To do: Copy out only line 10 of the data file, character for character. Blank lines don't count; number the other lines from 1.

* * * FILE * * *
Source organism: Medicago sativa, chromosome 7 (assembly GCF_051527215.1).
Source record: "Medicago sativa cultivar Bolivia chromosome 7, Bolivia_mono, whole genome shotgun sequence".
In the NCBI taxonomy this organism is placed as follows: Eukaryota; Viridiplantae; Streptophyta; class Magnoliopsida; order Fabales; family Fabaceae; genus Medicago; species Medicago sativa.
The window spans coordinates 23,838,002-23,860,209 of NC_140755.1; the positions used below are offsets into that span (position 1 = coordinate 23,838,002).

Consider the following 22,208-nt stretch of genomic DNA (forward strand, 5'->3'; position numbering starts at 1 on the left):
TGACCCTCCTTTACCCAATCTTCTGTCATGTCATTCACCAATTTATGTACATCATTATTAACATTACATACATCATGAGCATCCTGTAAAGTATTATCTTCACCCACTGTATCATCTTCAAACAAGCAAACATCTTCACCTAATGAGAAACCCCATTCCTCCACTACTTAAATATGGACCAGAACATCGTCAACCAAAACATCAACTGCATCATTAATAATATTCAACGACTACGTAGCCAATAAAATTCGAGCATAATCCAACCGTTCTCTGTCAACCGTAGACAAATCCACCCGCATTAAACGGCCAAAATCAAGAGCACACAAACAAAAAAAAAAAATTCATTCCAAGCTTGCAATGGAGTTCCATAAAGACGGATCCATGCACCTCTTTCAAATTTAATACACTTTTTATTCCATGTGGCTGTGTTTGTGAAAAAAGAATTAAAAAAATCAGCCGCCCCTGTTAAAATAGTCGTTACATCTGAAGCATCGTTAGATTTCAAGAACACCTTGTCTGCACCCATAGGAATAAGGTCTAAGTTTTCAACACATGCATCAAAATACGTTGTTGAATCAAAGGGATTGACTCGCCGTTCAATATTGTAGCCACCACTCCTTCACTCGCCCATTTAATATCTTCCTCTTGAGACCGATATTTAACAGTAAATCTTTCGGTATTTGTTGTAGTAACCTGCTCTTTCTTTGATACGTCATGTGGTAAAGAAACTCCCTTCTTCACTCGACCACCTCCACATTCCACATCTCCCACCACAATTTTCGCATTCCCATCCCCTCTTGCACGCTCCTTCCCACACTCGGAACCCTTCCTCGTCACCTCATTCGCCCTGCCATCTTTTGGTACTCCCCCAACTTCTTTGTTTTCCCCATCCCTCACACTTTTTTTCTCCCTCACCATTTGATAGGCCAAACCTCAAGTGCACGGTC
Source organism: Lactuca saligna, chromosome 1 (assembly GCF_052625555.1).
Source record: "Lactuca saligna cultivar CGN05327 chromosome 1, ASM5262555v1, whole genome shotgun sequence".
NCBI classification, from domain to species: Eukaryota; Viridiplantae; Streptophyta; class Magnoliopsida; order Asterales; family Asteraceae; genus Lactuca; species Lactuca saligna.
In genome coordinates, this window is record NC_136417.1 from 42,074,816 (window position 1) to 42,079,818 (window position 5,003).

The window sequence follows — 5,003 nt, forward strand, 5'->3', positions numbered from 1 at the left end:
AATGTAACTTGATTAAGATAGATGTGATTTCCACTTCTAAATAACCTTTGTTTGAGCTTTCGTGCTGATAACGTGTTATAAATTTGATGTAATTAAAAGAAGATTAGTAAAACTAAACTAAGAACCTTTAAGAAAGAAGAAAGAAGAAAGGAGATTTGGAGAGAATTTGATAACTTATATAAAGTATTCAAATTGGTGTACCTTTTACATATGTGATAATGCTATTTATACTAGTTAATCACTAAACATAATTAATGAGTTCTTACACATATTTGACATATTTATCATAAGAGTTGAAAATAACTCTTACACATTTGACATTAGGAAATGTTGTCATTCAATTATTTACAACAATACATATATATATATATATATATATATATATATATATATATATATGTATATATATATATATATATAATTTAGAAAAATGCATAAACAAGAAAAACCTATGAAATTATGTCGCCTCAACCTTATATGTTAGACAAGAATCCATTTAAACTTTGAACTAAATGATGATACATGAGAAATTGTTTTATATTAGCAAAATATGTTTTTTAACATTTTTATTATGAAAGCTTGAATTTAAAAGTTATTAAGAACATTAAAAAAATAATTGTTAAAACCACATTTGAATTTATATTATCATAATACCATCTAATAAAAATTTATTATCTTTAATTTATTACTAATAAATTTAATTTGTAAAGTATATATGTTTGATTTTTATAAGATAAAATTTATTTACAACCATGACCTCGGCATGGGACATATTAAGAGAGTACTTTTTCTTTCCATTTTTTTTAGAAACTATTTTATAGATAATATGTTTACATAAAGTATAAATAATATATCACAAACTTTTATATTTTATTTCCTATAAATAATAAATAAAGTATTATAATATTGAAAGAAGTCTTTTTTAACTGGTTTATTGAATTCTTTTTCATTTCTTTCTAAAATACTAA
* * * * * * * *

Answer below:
In genome coordinates, this window is record NC_136417.1 from 42,074,816 (window position 1) to 42,079,818 (window position 5,003).